International Group B Strep Awareness Month (July)
Pregnancy is a wonderful time during a woman's life, but one in four women are carriers of a deadly bacteria called Group B strep, or GBS. Group B strep is found in the digestive tract and birth canal of these women, but it poses no harm to the mother. The danger occurs when the baby becomes infected with GBS.
An infection with GBS will start as pneumonia, a blood infection, or meningitis (infection of the fluid/lining of the brain) in the newborn. Babies usually get GBS within the first 6 days of life, and those who survive can have lifelong problems like mental retardation, blindness, deafness, and cerebral palsy. If the baby gets the bacteria while still in the womb, it can cause a miscarriage, stillbirth, or death shortly after birth.
Women who carry GBS typically have no symptoms. The best way to protect your baby is to be screened for the bacteria during the first and third trimesters of all pregnancies, since it can come and go throughout a woman's life. Over half of all GBS infections occur when the mother has no risk factors.
How to protect your baby from GBS:
- Get screened during the 1st and 3rd trimesters.
- Avoid unnecessary, frequent, or forceful exams during pregnancy.
- See your doctor promptly if you have signs of a vaginal infection.
- Make sure to start IV antibiotics at least 4 hours before birth/C-section.
- Some doctors give newborns a penicillin shot within 1 hour of birth to further reduce the risk of GBS. Some don't. Talk to your doctor about your options.
- Breastfeeding can give the baby important antibodies to help fight off infection.
Only your doctor will know what is best for you and your baby, but it never hurts to ask! Talk to your doctor about GBS, especially if you are pregnant or planning on becoming pregnant. For more information visit www.groupbstrepinternational.org or call Group B Strep International at (909) 620-7214.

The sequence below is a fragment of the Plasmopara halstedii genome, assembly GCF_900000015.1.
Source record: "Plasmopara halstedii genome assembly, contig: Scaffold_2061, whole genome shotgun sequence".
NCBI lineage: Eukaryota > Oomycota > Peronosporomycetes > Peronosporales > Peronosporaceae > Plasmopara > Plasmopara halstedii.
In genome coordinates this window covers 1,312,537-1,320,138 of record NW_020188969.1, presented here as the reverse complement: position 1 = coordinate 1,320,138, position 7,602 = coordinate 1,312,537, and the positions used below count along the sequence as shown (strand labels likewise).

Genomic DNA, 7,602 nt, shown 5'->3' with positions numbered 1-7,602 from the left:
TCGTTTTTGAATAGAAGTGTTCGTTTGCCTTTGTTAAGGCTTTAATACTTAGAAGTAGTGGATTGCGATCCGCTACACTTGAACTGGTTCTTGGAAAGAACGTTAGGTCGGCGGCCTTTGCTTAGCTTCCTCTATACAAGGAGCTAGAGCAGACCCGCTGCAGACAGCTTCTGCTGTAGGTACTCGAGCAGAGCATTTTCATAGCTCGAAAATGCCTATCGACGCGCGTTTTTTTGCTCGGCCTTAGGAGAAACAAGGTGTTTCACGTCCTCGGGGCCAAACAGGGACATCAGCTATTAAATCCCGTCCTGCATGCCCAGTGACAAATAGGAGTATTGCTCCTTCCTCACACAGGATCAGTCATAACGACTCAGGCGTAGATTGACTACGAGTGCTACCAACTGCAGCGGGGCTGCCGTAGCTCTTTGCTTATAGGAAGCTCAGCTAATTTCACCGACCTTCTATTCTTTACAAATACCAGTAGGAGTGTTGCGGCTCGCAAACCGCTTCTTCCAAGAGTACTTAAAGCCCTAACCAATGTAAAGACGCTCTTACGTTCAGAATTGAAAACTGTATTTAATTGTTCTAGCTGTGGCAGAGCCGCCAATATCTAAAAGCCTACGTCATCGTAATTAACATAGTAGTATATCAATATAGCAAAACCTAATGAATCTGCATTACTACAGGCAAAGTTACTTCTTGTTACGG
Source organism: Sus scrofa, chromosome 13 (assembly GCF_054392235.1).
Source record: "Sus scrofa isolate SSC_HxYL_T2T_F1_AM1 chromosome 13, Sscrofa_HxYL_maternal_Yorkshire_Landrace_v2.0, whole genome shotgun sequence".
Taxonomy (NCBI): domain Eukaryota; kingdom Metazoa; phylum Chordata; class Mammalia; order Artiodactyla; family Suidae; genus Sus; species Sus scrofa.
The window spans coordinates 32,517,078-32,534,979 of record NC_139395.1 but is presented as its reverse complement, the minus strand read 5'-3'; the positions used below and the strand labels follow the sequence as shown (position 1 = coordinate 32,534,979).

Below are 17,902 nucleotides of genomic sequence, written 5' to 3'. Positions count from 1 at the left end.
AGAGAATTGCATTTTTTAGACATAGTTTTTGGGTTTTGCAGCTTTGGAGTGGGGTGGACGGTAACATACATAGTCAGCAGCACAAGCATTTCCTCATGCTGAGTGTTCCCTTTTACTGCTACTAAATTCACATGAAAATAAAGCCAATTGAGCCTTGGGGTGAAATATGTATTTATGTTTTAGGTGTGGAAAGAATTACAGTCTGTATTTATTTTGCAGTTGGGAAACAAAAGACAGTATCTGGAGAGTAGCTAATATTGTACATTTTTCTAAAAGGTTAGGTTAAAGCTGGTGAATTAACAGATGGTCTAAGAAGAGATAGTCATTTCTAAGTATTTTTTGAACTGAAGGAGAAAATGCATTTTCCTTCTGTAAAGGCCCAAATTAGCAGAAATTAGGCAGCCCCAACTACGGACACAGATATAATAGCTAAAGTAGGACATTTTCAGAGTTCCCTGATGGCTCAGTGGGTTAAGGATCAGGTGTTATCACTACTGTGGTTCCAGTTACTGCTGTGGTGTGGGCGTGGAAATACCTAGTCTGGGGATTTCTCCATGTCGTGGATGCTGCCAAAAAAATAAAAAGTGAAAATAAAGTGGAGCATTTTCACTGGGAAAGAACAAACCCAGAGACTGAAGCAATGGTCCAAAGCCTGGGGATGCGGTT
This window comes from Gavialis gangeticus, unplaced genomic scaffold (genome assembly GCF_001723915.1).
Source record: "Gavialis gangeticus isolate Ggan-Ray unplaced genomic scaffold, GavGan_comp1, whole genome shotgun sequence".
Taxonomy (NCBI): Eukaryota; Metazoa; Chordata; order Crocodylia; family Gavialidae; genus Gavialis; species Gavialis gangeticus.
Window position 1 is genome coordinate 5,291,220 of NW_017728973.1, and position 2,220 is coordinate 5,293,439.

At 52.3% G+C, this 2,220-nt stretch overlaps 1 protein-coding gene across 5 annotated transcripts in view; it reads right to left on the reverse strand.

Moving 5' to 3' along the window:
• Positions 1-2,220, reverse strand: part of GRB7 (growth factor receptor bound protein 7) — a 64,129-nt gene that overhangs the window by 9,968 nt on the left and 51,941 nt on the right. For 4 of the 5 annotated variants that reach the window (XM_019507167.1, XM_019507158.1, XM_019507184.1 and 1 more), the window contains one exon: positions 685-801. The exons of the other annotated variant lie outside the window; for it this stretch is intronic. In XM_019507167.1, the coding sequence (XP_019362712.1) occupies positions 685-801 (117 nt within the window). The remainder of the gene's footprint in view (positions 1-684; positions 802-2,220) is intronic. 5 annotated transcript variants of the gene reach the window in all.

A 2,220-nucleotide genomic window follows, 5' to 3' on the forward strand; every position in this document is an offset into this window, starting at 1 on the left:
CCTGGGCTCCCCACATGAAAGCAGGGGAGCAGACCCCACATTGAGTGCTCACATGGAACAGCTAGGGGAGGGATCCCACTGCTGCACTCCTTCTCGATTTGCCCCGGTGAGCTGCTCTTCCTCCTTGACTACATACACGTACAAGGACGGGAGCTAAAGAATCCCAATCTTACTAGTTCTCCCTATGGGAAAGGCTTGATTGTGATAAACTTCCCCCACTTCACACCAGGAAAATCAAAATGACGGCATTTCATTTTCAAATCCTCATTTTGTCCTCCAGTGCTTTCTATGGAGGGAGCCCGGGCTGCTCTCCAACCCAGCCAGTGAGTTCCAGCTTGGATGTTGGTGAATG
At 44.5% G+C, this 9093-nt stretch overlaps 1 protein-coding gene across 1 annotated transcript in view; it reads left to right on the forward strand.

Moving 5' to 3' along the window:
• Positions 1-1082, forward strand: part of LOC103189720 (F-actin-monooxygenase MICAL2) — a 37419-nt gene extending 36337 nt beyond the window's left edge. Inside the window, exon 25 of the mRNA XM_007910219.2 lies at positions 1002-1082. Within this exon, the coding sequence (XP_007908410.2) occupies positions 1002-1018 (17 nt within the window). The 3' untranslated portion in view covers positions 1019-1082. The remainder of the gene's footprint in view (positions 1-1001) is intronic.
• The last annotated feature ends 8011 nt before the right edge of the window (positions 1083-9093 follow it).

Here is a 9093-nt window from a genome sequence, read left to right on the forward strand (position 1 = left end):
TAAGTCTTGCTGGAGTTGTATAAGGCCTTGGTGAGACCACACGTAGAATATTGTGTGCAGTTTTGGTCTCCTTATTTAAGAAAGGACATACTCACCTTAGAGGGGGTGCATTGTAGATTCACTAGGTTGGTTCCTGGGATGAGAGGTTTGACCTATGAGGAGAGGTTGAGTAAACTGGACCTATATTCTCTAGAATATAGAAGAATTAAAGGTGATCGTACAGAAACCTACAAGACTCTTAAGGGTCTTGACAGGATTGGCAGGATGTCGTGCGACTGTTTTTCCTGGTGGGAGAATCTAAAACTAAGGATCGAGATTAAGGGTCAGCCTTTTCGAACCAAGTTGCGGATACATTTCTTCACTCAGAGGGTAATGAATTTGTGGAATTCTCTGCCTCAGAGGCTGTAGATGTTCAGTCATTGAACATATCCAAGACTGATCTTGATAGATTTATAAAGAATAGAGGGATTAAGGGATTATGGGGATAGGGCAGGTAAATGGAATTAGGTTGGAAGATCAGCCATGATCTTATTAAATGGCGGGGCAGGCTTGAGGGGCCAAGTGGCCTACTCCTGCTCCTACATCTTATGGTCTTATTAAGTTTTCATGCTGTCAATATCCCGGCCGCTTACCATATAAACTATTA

Article provided by Teri Brown, Intern from James Madison University working with Dana Breeding, RN Health Educator of Community Wellness at Augusta Health. To contact Dana Breeding, RN, relating to the information in this article, please call (540) 332-4988 or (540) 932-4988.
Be Safe in the Summer Sun!
The summer months are known for being hot, Hot, HOT! There are excellent benefits to being outdoors in the sunlight, such as getting your daily intake of Vitamin D, but we must take precautions when in the summer rays. July is when summer is in full swing and it is also UV safety month! During the summertime, the sunlight's invisible Ultraviolet rays are three times as bright as they are in the winter. The sun can damage your skin in as little as fifteen minutes and the same sun that damages your skin, can also damage your eyes! UV rays can cause vision loss, cataracts, skin damage and possibly lead to cancer because our skin and eyes are sensitive to sunlight and can be overexposed if they are not protected. 30 SPF sun block, UV protective clothing and sunglasses that guard against UVA and UVB rays are important investments for your health. Listed below are some great ways to safeguard yourself while you and your family are out in the summer sun:
- Use sunscreen with sun protective factor (SPF) 15 or higher, and both UVA and UVB protection.
- Wear clothing to protect exposed skin.
- Wear a hat with a wide brim to shade the face, head, ears, and neck.
- Wear sunglasses that wrap around and block as close to 100% of both UVA and UVB rays as possible.
- Seek shade, especially during midday hours, between 10am and 4pm sun is brightest.
These tips, provided by the CDC, can help you stay safe while out in the UV rays but ultimately help you have the most amount of fun in the sun! For more information on skin cancer prevention visit www.cdc.gov/cancer/skin/basic_info/prevention or for more on protecting your eyes from UV rays visit http://www.aao.org/eye-health/tips-prevention/sun
Article provided by Bethany Bowen, Intern from James Madison University working with Dana Breeding, RN Health Educator of Community Wellness at Augusta Health. To contact Dana Breeding, RN related to the information above, please call (540) 332- 4988 or (540) 932-4988.